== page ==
Practical: 20 Marks
There will be two terminal practical examinations. Five Marks will be for records and 15 marks for terminal tests. Average marks of the two terminal examinations shall be reduced to 15 marks and added to the marks obtained for records and the sum of the two shall be sent to the University. The internal assessment marks both theory and practical obtained by the candidates should be sent to the University at least fifteen days prior to the commencement of theory examination.

University Examination

A. Theory : 200 Marks

There shall be two theory papers of 100 marks each and duration of each paper will be of 3 hours. The pattern of questions would be of three types.

Type of Questions

Number of questions

Marks for each questions


Long Essay




Short Essay




Short Answer




Total Marks


Distribution of chapters and suggested marks in parenthesis for Paper I and Paper II in Physiology for University examination are as follows*:


General Physiology (4), Blood (20), Cardiovascular system (24), Respiratory system (20). Gastrointestinal system (20), Renal system (12). (Note: Marks for Renal and Gastrointestinal system can be interchanged. (Figures shown in parentheses are weightage of marks recommended for the different topics)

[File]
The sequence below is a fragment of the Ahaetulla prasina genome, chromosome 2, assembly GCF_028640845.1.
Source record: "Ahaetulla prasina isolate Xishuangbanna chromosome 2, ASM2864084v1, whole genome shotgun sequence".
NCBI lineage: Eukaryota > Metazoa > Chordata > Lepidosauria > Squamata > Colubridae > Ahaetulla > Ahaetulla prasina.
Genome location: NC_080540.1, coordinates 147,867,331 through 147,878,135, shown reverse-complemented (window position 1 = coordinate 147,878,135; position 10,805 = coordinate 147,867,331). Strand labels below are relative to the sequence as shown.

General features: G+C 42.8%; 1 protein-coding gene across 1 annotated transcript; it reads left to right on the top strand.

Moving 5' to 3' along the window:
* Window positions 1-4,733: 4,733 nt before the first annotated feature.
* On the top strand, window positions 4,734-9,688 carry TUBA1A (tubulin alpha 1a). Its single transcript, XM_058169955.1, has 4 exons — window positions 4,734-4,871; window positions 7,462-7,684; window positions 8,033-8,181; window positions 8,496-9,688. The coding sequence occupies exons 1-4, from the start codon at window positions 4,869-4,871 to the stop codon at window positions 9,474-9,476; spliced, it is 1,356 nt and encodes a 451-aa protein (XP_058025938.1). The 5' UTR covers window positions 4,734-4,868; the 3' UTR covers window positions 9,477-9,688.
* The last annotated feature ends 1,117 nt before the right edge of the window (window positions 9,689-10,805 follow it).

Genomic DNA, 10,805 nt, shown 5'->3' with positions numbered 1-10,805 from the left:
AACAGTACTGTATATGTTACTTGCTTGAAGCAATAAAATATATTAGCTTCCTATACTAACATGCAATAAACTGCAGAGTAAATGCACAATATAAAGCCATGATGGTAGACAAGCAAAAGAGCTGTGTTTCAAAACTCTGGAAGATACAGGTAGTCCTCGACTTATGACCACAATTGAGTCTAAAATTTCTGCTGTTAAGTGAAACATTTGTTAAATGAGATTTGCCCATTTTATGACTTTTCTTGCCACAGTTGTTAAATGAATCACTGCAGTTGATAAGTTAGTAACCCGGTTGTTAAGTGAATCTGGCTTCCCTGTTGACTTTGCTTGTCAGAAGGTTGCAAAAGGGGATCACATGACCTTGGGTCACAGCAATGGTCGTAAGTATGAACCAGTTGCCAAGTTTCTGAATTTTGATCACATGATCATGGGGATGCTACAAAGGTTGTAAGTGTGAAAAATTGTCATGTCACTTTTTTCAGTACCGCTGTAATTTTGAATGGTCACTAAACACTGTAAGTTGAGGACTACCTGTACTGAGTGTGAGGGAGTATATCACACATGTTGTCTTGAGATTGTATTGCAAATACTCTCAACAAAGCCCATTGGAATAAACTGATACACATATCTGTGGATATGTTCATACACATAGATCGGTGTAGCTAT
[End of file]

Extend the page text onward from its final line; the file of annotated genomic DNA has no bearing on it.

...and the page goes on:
Endocrine (20), special senses (20), Reproduction (12), Central Nervous System (28), Muscle-Nerve (16), Skin and Body Temperature (4), (Note: Marks for Endocrines and Reproduction can be interchanged. (Figures shown in parentheses are weightage of marks recommended for the different topics)

*The topics assigned to the different papers are generally evaluated under those sections. However a strict division of the subject may not be possible and some overlapping of topics is inevitable. Students should be prepared to answer overlapping topics.


Marks There shall be two practical sessions, Practical I and II, each carrying 40 marks, each practical will be of 2 hrs., duration. The distribution of content and marks for the practical would be:

Practical I : 40 Marks

1. Clinical Examination - 20 marks

2. Human subjects - 20 marks

Practical II : 40 Marks

3. Haematology (Major) - 20 marks

(Minor) - 10 marks

4. Interpretation of case histories / problems / charts - 10 marks

C. Viva-Voce Examination : 40 Marks

The viva-voce examination shall carry 40 marks and all examiners will conduct the examination

Table 1 - Portions of Paper I - 20 Marks

Table 2 - Portions of Paper II - 20 Marks

Recommended Text Books and Reference Books